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The federal Liberal government plans to spend $4.5 billion to buy Kinder Morgan Canada's existing Trans Mountain pipeline and its troubled expansion project, which the company called a "great day for Canada, for our customers and for our employees."
The project, which is expected to cost $7.4 billion to build, would triple capacity of a pipeline traveling from the Alberta oilsands to the coast of British Columbia, but has been beset by political Indigenous and environmental opposition.
"We have agreed to a fair price for our shareholders and we have found a way forward for this national interest project,” Steve Kean, the CEO of both Kinder Morgan and its Canadian subsidiary, said on a conference call with journalists and analysts.
He said the company and Ottawa had also agreed to work together to seek a third-party buyer for the pipeline and the project between now and July 22.
In a press conference in Canada's capital, Finance Minister Bill Morneau said the $4.5 billion investment "represents a fair price for Canadians, and for shareholders of the company, and will allow the project to proceed under the ownership of a Crown corporation.”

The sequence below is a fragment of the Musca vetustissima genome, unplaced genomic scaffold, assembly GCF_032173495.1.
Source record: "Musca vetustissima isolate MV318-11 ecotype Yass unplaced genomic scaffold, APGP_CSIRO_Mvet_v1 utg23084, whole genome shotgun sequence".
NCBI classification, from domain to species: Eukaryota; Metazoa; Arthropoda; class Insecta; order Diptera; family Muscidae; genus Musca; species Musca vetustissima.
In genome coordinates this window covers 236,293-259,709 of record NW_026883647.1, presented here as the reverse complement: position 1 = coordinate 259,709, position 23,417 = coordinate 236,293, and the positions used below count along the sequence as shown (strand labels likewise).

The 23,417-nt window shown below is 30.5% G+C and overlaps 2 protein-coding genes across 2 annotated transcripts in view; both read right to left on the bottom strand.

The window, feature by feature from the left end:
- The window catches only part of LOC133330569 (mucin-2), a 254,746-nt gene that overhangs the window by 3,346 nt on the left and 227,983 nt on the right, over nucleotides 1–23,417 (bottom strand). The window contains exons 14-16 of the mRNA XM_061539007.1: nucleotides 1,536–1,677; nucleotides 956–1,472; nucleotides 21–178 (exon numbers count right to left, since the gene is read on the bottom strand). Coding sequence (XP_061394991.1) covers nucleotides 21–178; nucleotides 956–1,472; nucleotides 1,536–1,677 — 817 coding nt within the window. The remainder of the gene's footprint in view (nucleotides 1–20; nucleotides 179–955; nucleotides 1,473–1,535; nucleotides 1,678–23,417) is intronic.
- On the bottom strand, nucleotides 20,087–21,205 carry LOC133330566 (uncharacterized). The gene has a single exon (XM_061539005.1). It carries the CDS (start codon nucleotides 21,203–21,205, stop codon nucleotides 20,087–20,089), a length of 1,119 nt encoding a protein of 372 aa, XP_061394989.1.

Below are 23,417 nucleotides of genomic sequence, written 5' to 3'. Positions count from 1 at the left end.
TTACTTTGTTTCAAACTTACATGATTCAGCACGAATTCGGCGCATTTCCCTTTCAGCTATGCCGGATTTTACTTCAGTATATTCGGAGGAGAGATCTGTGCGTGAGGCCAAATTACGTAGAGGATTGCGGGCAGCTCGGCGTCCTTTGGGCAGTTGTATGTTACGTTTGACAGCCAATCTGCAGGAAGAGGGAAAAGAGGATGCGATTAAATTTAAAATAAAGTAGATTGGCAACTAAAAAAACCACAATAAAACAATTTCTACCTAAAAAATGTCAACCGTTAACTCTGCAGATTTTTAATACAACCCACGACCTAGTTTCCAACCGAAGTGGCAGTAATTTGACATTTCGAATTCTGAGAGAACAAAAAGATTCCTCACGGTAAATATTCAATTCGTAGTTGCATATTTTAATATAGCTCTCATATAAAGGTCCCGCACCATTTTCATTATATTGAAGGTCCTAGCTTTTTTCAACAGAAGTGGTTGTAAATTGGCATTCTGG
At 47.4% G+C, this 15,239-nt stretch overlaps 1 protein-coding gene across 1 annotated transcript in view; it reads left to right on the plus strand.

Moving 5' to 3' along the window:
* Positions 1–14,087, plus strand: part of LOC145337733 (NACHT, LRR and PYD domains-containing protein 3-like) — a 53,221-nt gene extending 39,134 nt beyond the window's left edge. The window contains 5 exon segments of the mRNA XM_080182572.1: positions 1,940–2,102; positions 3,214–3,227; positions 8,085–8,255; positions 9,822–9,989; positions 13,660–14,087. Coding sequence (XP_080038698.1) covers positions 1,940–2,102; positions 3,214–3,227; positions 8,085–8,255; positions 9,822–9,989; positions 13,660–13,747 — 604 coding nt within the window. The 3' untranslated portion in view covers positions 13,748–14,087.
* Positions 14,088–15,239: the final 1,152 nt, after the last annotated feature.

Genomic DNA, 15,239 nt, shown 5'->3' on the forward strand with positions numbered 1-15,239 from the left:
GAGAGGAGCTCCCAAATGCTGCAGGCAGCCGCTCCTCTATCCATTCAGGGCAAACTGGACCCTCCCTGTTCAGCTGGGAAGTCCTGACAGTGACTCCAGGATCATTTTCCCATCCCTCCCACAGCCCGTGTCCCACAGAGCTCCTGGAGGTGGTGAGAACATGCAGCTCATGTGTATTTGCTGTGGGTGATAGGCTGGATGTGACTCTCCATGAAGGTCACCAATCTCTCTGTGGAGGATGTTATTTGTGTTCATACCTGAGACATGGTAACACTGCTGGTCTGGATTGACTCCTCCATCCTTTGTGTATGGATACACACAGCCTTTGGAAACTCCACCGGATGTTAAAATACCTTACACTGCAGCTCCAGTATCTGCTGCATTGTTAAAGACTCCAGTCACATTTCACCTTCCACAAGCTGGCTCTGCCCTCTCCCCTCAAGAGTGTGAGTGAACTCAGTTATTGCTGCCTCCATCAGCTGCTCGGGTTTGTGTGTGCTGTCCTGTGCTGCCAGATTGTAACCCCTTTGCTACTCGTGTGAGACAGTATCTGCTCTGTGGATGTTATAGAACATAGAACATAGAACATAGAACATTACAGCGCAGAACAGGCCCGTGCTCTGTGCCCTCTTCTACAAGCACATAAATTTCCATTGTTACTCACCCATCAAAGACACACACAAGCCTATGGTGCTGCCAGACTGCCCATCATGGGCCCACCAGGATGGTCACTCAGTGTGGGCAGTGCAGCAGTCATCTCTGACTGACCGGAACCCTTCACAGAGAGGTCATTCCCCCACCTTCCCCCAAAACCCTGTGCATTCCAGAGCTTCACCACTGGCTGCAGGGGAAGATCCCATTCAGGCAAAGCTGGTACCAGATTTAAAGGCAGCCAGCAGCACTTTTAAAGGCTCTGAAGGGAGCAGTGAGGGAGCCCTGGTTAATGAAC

“Canada will work with investors to transfer the project, and related assets, to a new owner or owners in a way that ensures that the project’s construction and operation will proceed in a manner that protects the public interest,” he said.
Morneau says the federal government does not plan to be a long-term owner and is in negotiations with interested investors, including Indigenous communities, pension funds and the Alberta government. For Indigenous groups, the minister said, "we’ll make sure that existing profit-sharing or other agreements established with Kinder Morgan remain in effect."
Company will use government money to start construction
Kean said the company would restart construction using federal government funds before the closing of the deal, expected late in the third quarter or early in the fourth quarter of 2018.
The deal for the bulk of the Canadian subsidiary of Texas-based Kinder Morgan was about $12 per share after capital gains taxes, he said.
That is a steep discount to Monday's closing stock price of $16.59. Shares in the company jumped higher at the open, hitting a high of $18 before falling back to $16.83 by mid-morning.
The parent company, Kinder Morgan Inc, expects to collect around $1.25 billion after tax from its share of the sale.
The sale does not include the Cochin pipeline, crude storage facilities in Edmonton, or the Vancouver Wharves terminal facility, and the company has not yet decided what to do with the proceeds beyond paying down a roughly $100 million debt.